New Brunswick issued only a few stamps (eleven, in Scott’s listing), but four of them are philatelic firsts -- first train on a stamp, first steam and sail ship, first commemorative and, audaciously, first stamp with the image of a postmaster on it.
Each of these four has generated no end of commentary by collectors and specialists. Exactly what locomotive is it? What boat? Why was Prince Albert Edward (Bertie, the future King Edward VII) commemorated? Why on earth did postmaster Charles Connell commission his own picture on a stamp?
The wood-burning locomotive on Scott #6 is supposed by traditionalists to be the Ossekeag, an engine owned by the newly opened and extravagantly named European and North American Railway line. Train buffs say it more closely resembles the Coos 4-4-0. Probably, though, it was meant to be the Ossekeag because one of the railway directors was postmaster Connell. But artists at the American Bank Note Company, where he had commissioned the stamps to be made, didn’t know what the Ossekeag looked like.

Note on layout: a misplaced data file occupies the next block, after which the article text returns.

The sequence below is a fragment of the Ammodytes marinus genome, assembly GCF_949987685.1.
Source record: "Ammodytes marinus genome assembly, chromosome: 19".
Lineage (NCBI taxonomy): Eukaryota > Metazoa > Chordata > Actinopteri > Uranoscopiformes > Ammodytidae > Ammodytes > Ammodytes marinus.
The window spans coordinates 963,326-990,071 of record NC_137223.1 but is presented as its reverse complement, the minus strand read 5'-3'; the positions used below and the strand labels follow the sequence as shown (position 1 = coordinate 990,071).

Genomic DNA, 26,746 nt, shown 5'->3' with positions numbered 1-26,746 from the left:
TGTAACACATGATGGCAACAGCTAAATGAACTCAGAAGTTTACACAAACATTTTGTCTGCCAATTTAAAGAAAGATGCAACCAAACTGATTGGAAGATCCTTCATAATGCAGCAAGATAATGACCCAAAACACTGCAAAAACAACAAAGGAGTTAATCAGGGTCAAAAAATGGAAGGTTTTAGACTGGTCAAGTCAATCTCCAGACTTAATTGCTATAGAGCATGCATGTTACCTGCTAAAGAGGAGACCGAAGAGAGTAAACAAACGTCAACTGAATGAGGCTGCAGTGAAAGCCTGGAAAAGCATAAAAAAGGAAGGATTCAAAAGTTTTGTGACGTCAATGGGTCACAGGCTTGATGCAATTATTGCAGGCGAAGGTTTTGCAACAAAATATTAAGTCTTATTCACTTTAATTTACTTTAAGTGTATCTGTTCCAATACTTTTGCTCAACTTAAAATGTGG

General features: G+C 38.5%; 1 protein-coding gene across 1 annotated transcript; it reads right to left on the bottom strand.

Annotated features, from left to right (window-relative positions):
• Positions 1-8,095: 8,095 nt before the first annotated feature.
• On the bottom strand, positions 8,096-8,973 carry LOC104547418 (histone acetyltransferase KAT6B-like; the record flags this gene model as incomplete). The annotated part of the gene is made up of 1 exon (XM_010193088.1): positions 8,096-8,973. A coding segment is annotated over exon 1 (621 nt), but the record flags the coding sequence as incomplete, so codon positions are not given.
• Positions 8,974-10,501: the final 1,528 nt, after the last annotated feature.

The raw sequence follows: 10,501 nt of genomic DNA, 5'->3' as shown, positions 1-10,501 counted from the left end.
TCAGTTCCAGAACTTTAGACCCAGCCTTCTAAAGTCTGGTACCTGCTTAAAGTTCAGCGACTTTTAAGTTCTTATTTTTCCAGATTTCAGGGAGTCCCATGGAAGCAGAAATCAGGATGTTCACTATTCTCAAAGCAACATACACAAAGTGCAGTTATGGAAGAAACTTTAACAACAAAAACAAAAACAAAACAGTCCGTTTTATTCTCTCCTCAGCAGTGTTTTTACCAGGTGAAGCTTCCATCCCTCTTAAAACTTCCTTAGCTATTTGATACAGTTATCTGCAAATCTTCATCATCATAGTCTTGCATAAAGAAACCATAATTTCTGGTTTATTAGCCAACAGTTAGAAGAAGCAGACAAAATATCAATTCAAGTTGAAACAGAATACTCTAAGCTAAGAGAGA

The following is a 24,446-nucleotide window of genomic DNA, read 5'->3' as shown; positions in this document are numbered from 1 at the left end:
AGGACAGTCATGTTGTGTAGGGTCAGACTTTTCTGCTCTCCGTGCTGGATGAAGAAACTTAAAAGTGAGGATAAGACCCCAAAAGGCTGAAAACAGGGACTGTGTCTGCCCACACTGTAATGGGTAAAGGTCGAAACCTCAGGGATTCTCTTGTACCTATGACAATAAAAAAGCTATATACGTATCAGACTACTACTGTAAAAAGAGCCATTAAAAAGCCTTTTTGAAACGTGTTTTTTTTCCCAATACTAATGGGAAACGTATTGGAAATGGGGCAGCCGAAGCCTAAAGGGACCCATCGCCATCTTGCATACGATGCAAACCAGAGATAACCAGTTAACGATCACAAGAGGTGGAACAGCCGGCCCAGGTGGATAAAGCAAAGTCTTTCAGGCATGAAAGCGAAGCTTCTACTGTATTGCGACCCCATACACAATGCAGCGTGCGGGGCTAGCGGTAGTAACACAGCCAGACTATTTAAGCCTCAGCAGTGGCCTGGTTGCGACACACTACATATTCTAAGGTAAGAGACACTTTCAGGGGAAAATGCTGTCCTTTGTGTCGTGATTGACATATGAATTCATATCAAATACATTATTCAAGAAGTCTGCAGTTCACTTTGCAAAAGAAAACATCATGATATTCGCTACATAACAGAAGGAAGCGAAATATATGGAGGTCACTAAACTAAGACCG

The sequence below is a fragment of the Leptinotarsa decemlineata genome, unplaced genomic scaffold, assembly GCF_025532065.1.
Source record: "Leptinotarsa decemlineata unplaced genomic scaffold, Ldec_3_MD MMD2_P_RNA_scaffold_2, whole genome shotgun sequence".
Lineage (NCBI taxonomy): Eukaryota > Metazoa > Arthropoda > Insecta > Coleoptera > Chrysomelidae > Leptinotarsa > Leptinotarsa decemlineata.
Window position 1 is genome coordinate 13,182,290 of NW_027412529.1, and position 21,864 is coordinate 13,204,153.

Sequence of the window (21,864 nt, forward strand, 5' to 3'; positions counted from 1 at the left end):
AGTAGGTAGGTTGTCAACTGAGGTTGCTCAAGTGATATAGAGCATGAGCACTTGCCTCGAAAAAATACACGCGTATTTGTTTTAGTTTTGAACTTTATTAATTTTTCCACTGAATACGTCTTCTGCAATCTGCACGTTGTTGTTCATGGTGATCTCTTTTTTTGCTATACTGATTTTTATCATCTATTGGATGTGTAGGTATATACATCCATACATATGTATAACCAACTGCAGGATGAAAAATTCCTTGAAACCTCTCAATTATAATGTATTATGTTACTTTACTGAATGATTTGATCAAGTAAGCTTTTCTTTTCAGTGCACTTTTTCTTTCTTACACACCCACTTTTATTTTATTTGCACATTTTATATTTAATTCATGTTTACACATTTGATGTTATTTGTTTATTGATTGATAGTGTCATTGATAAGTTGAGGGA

The photograph used by the engravers is available online.
Postmaster Connell’s 1860 series used cents (dollars) rather than pence and shillings as the value denomination. This currency was on a par with the Canadian dollar, by which it was replaced in 1867 when New Brunswick joined the Canadian Confederation.Census: six in BB spaces, two on supplement page, both duplicates of those in BB spaces
The bad news, for the price aware collector, is the entire selection crosses the threshold for "expensive" stamps. And four stamps meet the $35 criteria for "Most Expensive" stamps, with a CV ranging from $37+-$77+. !
But, since I have a particular like for these stamps, I, for one, am pleased